Last November, the New York City apartment where prominent journalist Barbara Walters lived for 30 years, up until her death in December of 2022, went into contract. But in a surprise turn of events, the Upper East Side unit was quietly placed back onto the market on January 9 at $16.995 million—almost $1 million dollars less than the $17.75 million for which records show the contract was signed. A report by the New York Post claims that the prospective buyer simply walked away from the deal and their enormous deposit. The luxury abode, which sits in a historic 1925-build on the edge of Central Park, first hit the market with a $19.75 million price tag in April. It had dropped to $17.8 million in September before the mystery buyer scooped it up.
The home is listed with Compass. A Compass representative confirmed the re-listing but did not disclose a reason for the soured deal.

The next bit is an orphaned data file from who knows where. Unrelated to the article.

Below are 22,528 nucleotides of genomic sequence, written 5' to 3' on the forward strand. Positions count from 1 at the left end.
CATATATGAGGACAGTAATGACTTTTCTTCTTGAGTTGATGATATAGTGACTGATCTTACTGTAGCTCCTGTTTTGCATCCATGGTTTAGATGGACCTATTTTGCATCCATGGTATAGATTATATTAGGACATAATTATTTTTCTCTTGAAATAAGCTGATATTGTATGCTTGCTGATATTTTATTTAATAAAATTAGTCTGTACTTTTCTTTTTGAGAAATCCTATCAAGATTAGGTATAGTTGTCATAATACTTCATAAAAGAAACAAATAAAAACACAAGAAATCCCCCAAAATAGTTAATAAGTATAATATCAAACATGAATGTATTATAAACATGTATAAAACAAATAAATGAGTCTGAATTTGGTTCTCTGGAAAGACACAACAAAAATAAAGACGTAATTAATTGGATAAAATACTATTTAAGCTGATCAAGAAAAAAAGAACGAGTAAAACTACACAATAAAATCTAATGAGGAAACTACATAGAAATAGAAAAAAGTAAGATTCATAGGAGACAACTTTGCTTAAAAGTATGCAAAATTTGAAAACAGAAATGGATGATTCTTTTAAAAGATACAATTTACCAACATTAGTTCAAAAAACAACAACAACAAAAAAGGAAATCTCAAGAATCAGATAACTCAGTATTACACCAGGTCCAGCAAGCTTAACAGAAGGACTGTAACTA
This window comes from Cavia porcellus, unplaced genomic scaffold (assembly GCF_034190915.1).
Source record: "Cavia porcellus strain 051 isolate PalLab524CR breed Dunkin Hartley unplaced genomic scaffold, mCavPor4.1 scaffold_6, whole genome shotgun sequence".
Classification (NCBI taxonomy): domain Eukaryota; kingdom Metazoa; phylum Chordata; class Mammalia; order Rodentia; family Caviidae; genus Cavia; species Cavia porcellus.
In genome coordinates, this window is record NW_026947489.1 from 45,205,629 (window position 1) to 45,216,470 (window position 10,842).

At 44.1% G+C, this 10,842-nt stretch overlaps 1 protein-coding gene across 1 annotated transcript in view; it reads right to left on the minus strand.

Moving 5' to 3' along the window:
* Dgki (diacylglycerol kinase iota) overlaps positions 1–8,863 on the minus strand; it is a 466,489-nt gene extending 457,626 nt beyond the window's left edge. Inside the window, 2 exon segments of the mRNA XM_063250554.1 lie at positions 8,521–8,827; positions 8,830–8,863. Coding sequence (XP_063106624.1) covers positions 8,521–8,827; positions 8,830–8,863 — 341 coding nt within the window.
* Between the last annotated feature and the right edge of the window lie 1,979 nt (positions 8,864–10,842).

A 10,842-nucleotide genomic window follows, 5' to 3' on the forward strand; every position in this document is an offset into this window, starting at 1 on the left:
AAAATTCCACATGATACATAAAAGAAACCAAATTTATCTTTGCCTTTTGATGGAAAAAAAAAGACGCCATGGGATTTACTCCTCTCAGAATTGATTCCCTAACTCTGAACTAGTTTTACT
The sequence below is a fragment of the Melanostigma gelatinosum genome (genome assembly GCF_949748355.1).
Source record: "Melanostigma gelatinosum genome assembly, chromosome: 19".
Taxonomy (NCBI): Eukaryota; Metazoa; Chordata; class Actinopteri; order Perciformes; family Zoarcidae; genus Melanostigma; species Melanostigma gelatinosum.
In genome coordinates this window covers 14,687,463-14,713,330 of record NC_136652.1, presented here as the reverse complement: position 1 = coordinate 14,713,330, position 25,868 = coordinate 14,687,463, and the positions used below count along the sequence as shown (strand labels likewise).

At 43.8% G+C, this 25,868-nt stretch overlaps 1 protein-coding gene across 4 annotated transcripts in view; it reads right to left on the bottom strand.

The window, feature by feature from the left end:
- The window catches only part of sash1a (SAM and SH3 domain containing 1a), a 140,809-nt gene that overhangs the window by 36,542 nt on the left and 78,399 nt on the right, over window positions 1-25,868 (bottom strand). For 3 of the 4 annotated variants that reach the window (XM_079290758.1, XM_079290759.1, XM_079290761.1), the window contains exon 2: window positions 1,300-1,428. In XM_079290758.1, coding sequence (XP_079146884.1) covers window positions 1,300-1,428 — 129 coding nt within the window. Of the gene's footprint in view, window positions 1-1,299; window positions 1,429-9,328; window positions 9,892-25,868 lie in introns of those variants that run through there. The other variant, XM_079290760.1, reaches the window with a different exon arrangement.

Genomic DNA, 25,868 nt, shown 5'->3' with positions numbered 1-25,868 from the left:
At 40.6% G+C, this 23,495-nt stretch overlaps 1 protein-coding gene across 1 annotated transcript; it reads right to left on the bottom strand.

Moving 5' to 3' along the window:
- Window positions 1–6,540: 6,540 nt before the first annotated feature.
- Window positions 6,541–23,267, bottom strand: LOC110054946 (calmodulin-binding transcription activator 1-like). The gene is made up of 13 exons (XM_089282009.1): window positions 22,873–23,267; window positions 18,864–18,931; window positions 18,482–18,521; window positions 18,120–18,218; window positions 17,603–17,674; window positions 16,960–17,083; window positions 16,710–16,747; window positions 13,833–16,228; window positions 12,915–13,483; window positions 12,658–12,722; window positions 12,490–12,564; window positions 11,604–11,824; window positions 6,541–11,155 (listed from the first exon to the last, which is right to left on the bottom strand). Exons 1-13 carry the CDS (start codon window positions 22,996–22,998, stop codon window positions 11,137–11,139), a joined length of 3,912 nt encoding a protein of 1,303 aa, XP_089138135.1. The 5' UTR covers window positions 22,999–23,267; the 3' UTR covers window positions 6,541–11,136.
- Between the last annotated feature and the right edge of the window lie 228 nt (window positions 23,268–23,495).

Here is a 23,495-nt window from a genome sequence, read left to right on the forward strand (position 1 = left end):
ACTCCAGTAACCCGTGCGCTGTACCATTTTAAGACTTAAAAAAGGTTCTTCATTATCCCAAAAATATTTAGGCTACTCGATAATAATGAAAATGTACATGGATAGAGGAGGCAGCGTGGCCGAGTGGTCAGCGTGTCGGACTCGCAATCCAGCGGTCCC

Listing images of the almost 100-year-old unit show a full-floor apartment with 10-foot-high ceilings. “The scale of the entrance gallery and rooms, the views to Central Park at just the perfect height, and the knowledge that so many wonderful dinner parties and meetings have happened [here] make this a most unique residence,” the listing states.
Walters’s taste in decor ran between classical—evidenced by items like traditional floral drapes and antiques—and modern. The listing images show an embrace of contemporary style, with pieces like her red-lacquered bookshelf and Eames chair covered in red leather, which were inside her study.
Walters was a known collector, and her five-bedroom, five-bathroom home was brimming with treasures from around the world. On November 6, Bonhams held a live auction of the groundbreaking news anchor’s $8 million trove which included furniture, several lots of precious jewels, like the ruby and diamond floral brooch she wore when photographed with Audrey Hepburn at a 1991 event, and a collection of 19th-century American paintings by artists like John Singer Sargent and William Merritt Chase.
“From the way she dressed to how her dinner table was set and the people she gathered in her home—every detail was personal, and nothing was by accident,” close friend and former CNN producer Pamela Gross told The Hollywood Reporter of Walters’s curatorial style.